By Patial RC
The Covid-19 pandemic resulted in Bhandarkar Oriental Research Institute (BORI) and Heritage India, Pune conducting online month-long courses on Indian heritage. Course is attracting people to learn the story of India from across all walks of life and all age groups. I had the opportunity to command the battalion in Sibsagar, Assam the capital of the Ahoms who ruled Assam for 600 years. This is the reason for writing the article about the forgotten Ahom rule over Assam and the Battle of Saraighat.
The name Assam (Asama) means invincible, which also is a local name for the Ahom tribe. The Ahom kingdom was established in 1228 by Chao Lung Siu-Ka-Pha from a Shan tribe from Yunnan, China. The Mughals could not conquer Assam and here they suffered their most humiliating defeat in history in the decisive battle of Saraighat in 1671 on the Brahmaputra. The only reason why the great Mughals were never able to proceed beyond Bengal into Assam was General Lachit Borphukan, a courageous and powerful General of the Ahom Empire.
General Lachit Borphukan of the Ahom kingdom is a forgotten Hero of the Indian History. I am sure if a survey is carried out, not even one percent of the Indian government officers would know about this Great General and his contributions. General Lachit Borphukan a true domicile of Assam is totally a forgotten identity in Sibsagar where he has his roots. Lachit Borphukan was born on 24th November 1622 to the Ahom Commander-in-Chief Momai Tamuli Borbarua in Garhgaon present day Sibsagar. The day is now celebrated as a Victory day in honour of his great victory in the decisive battle of Saraighat in 1671.
The kingdom of Assam comprised of a stretch of land 600 miles long along the banks of river Brahmaputra. Assam extended from the river Manas on the west (the eastern extremity of the Mogul Empire) to the hills of Sadiya on the east. It was surrounded by high hills and thick forests. The capital was at Garhgaon present day Sibsagar and General Lachit Borphukan administered from Guwahati. Terrain in general was then covered with thick forests with large number of rivers and there were hardly any roads. All transport, as well as trade, took place over the river Brahmaputra flowing through the heart of Assam. River Brahmaputra was the lifeline and so the entire length of the Brahmaputra was protected by a series of strong forts. The Brahmaputra valley was rich in timber, elephants and so it was under constant attacks.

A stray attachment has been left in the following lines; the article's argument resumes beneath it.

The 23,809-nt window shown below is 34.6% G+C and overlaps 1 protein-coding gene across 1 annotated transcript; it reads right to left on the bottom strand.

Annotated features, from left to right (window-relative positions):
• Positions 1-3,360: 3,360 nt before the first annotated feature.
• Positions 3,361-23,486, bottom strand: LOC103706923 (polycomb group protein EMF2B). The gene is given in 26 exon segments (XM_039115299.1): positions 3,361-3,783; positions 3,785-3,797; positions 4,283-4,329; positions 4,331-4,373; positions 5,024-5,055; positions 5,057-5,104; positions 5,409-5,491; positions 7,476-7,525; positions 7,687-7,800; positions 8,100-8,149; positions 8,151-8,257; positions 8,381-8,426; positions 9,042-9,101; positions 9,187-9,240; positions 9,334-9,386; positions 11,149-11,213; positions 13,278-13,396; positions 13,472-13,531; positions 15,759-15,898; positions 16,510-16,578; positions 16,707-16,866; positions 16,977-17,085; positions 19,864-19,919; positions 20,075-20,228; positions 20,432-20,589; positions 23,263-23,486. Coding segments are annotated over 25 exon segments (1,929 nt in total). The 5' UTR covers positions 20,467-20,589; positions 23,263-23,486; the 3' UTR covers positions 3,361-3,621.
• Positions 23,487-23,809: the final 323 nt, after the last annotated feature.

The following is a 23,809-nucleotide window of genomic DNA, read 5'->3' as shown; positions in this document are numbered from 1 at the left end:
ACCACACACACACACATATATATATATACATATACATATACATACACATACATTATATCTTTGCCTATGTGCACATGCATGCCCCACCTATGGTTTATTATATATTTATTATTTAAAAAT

Assam was invaded several times by the armies of the Delhi Sultanate in the 16th century with no success. The only invader, who managed to conquer some parts of Assam was the Mughal Governor of Bengal Mir Jumla who had occupied large parts of the Ahom kingdom including Guwahati and the capital, Garhgaon. Within five years, the Ahoms took back control of most of the lost territories. In August 1667, the Ahom General Lachit Borphukan had recaptured Guwahati. The Mughal emperor Aurangzeb sent Ram Singh with a large force in what would be the last Mughal attempt to conquer Assam.
In 1670, the Mughals under Ram Singh’s army comprised of 21 Rajput chiefs, 30,000 infantry and 18,000 horses. General Lachit was well prepared for the Mughal army. Guwahati surrounded with forested fortified hills had a ring of defences spanning 25 square miles. Moreover, the fortifications of Guwahati were surrounded by hidden ditches with bamboo spikes, to impale enemy cavalry. The unsuspecting and ill prepared Mughal army marched into the war zone of Guwahati almost unopposed. To check the Mughal, advance a complex system of mud embankments were prepared in Guwahati.